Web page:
Immunohistochemistry

Immunohistochemistry was performed on 6-µm sections of paraffin-embedded tissue specimens as previously described [20]. The tissue sections were deparaffinized in xylene and rehydrated in graded alcohol. Antigen retrieval was performed by treatment with a boiling citrate buffer (10 mmol/l, pH 6.0) for 20 min. Endogenous peroxidase activity was blocked using 3% hydrogen peroxide in water, and nonspecific staining was blocked by incubation with 5% bovine serum albumin in PBS for 1 h at room temperature. The samples were incubated with a 100-fold dilution of anti-phospho-KDR/Flk-1-Y996 antibody (clone RB2667, Epitomics, Burlingame, CA, USA) for 60 min at room temperature and were then washed 3 times with PBS; thereafter, the slides were incubated with a horseradish peroxidase/Fab polymer conjugate for another 30 min. The sites of peroxidase activity were visualized using diaminobenzidine (3,3’-diaminobenzidine tetrahydrochloride) as the substrate and were counterstained using Mayer’s hematoxylin. In the negative control, the primary antibody was omitted and replaced by PBS.

Immunohistochemical scoring system

The results of phospho-KDR/Flk-1 immunohistochemical staining were analyzed using a semiquantitative scoring system as previously described [21]. The system combined the percentage of immunoreactive cells (quantity score) and an estimate of staining intensity (staining intensity score). Each tissue sample was scored according to the quantity and intensity of the staining, with the rating being confirmed by two expert pathologists. We divided the phospho-KDR/Flk-1 immunohistological staining results into low-phospho-KDR/Flk-1 (phospho-KDR/Flk-1 staining 0 and 1+) and high-phospho-KDR/Flk-1 (phospho-KDR/Flk-1 staining 2+ and 3+) subgroups.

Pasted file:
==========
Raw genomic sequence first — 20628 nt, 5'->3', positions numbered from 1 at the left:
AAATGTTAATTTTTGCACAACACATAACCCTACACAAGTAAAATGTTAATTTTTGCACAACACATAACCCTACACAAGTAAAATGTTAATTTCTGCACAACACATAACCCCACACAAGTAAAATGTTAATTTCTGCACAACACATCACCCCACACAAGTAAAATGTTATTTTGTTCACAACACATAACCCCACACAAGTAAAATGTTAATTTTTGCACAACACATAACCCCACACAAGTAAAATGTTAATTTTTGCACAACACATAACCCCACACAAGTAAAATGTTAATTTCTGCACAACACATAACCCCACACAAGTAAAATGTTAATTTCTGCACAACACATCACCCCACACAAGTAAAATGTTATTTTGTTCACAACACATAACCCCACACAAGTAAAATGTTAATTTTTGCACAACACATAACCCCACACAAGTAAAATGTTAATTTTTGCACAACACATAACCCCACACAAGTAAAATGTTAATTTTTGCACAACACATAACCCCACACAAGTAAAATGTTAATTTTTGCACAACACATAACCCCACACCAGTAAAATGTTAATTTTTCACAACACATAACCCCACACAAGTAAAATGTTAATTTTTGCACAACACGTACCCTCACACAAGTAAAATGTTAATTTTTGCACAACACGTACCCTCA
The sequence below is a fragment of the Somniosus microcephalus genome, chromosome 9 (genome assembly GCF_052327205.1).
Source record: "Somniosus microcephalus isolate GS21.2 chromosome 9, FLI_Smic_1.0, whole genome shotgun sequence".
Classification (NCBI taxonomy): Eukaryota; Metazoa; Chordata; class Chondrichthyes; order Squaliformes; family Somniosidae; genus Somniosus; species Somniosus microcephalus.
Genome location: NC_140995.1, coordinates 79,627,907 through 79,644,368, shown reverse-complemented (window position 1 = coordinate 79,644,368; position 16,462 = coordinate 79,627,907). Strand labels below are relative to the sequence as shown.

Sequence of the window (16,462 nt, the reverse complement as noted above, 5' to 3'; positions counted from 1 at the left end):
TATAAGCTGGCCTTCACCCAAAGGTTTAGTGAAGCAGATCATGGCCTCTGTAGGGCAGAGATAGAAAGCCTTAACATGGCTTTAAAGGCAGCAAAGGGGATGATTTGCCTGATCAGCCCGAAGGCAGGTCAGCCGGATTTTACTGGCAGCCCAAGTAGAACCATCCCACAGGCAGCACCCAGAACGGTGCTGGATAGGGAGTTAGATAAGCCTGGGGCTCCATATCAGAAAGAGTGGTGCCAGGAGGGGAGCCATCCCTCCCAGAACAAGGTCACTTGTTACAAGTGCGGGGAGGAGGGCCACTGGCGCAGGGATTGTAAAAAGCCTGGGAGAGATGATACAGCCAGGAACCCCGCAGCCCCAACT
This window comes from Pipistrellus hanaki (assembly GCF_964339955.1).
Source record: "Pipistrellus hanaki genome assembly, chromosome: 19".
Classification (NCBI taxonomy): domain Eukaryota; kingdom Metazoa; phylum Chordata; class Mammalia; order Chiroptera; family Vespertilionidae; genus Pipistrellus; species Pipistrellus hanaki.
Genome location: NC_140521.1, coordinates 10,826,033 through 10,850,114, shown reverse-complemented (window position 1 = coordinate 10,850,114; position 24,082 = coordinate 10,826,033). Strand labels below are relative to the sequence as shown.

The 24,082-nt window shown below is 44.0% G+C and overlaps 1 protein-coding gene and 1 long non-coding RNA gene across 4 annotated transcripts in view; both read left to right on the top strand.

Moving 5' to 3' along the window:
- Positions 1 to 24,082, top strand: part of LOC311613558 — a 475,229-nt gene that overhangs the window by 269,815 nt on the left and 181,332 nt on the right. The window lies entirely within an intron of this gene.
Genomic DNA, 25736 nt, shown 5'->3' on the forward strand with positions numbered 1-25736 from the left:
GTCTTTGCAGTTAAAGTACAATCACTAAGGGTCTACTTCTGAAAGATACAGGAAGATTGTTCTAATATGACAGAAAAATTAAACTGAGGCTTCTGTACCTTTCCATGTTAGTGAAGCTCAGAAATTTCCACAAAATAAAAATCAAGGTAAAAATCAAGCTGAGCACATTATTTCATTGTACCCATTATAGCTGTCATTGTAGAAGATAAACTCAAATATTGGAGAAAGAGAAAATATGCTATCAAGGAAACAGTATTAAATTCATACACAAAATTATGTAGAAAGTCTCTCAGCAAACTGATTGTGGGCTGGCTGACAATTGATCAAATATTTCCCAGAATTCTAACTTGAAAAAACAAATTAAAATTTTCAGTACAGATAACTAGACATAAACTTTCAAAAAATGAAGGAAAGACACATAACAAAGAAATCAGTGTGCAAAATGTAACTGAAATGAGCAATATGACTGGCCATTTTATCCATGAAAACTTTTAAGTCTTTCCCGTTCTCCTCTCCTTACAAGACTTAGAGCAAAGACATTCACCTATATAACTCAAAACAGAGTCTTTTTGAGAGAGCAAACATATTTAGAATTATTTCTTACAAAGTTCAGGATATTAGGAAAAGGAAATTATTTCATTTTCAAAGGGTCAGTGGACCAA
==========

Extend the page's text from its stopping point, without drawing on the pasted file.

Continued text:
Statistical analysis

The between-groups differences for the clinico-pathologic variables were assessed using the Fisher exact test. The prognostic ability of each variable was evaluated, including tumor grade, clinical stage, T status, and lymph node metastasis. All analyses were performed using the Statistical Package for Social Sciences (SPSS) version 15.0 (SPSS, Inc, Chicago, IL, USA). A P value less than 0.05 (for a two-tailed test) was considered statistically significant.

Results